Consistent with our oversight responsibilities, we have sent the attached questions to the Department of Defense. We request your assistance in ensuring that they are answered expeditiously and in an unclassified form.

We urge you to redouble your efforts to compel Hamas to release the hostages, which would end the war and improve the humanitarian situation without deploying U.S. service members to the shores of a war zone.


Attached questions:

1. When was United States Central Command tasked with giving the president options for delivering humanitarian aid directly to Gaza? What other options were presented, apart from establishing a temporary port in Gaza?

2. When did United States Transportation Command first learn that it would be tasked with executing this mission?

3. What is the projected timeline for executing this mission?

4. How many troops will be deployed for this mission, and on what date was that force size determined?

5. What is the projected cost of this mission? Please provide a budget, including planning costs, equipment, troop costs, fuel, and any other associated expenses.

6. What force protection risks does this mission entail? What are the mission’s force protection requirements? How many of the troops deployed for this mission will be deployed in a force protection mission?

7. Are there any unique capabilities that are being deployed for this mission, which therefore will not be available in the event of a contingency elsewhere?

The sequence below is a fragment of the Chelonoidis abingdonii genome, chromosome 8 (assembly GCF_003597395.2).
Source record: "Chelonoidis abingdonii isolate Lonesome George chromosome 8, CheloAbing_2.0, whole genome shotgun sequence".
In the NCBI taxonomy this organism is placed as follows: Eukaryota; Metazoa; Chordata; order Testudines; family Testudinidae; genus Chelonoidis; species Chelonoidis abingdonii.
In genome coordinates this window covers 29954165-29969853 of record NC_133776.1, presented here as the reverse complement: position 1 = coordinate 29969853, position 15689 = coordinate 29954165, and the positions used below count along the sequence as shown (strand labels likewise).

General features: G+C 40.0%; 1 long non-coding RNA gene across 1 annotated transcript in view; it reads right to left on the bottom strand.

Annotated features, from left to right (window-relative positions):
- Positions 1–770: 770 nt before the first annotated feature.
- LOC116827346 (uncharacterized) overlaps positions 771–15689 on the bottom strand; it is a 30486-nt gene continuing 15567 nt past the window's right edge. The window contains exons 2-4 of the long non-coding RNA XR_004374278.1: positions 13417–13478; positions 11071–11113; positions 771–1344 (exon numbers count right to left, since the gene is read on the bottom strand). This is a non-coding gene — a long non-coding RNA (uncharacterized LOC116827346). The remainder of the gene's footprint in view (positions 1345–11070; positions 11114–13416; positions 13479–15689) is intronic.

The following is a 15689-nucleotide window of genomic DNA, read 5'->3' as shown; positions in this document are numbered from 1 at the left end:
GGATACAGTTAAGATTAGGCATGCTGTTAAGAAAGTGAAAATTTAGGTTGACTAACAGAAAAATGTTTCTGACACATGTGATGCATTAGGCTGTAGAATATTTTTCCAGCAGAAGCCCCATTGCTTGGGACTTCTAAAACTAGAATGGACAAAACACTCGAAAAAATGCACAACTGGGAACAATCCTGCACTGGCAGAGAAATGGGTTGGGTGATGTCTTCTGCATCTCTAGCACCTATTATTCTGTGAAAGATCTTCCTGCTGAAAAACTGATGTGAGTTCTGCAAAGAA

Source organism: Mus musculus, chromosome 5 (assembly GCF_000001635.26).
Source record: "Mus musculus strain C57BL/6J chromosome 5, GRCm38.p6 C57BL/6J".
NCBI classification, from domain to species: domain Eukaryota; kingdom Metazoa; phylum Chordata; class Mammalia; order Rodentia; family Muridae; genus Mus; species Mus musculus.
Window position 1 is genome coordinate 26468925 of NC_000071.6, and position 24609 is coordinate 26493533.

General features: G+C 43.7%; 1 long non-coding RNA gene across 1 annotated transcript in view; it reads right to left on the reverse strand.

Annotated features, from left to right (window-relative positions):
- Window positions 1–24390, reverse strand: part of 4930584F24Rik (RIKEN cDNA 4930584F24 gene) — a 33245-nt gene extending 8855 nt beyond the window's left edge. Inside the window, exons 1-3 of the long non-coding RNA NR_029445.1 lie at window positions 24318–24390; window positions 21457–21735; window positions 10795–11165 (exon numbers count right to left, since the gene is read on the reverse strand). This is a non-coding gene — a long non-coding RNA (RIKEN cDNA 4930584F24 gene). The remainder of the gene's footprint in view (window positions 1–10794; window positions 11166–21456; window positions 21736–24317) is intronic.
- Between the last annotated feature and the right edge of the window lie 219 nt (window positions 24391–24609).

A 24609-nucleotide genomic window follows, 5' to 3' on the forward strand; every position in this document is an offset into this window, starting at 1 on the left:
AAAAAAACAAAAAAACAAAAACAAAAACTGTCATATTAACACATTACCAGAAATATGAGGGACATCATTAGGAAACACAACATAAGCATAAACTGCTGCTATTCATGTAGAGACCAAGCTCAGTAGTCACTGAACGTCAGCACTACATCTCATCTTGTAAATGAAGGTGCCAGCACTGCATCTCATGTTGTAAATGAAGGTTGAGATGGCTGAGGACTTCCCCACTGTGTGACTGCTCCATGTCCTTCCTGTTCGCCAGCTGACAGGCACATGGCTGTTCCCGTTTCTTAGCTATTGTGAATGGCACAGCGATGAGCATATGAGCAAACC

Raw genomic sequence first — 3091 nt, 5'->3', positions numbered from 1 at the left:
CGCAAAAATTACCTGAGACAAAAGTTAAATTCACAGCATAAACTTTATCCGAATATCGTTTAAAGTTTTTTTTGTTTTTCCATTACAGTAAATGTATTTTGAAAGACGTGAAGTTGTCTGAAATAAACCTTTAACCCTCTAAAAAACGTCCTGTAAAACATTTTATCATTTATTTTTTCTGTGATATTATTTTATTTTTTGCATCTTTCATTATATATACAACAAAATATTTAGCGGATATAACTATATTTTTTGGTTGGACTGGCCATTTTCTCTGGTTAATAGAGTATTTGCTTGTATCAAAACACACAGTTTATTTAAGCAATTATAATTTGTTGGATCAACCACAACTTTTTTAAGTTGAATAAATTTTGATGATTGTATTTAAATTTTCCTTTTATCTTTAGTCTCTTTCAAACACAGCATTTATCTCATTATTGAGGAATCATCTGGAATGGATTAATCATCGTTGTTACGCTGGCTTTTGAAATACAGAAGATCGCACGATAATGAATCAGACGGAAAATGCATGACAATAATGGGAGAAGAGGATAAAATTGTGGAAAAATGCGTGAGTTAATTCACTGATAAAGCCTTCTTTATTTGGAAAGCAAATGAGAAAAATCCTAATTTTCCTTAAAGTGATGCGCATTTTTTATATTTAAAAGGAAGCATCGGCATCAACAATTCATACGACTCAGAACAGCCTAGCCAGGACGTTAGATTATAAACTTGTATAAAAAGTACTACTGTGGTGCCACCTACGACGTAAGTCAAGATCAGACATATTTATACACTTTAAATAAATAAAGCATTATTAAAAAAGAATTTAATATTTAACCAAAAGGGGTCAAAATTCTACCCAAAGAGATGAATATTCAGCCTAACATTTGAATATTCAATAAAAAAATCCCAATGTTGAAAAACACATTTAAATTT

8. What is the intelligence community’s assessment of the capabilities of Hamas, Palestinian Islamic Jihad, and other terrorist groups in Gaza in terms of their ability to strike U.S. forces who will be deployed in this mission?

9. What is the intelligence community’s assessment of whether Hamas, Palestinian Islamic Jihad, and other terrorist groups in Gaza would seek to attack U.S. forces who will be deployed in this mission?

10. What are the rules of engagement in the event that Hamas, Palestinian Jihad, or another terrorist group attacks the pier that the U.S. military intends to construct?

11. General Kurilla testified before the Senate Armed Services Committee on March 7, 2024. He said that, during a recent visit to Israel, he saw 2,500 aid trucks waiting to enter Gaza, but “the challenge is the security and distribution internal to Gaza.” Since the U.S. military will not (and should not) enter Gaza, what is the plan for bolstering the security of aid distribution within Gaza so that the pier does not become yet another backlogged port of entry?

12. Once aid is off-loaded on the shore of Gaza, who will be receiving that aid for distribution within Gaza? What vetting has taken place to ensure that these immediate recipients are not affiliated with Hamas, Palestinian Islamic Jihad, or any other terrorist group within Gaza?

13. What is the plan for ensuring that the humanitarian aid will not fall into the hands of Hamas or other U.S.-designated terrorist organizations?

14. Given the risk that humanitarian aid will fall into the hands of Hamas or other U.S.-designated terrorist organizations, has United States Central Command conferred with the Office of Foreign Assets Control for advice and/or an exception?

15. Please provide an update on any Department of Defense efforts and resources that are being used to rescue the hostages that Hamas is currently holding in Gaza. If applicable, are any resources being diverted away from hostage-rescue efforts for the new Gaza pier mission?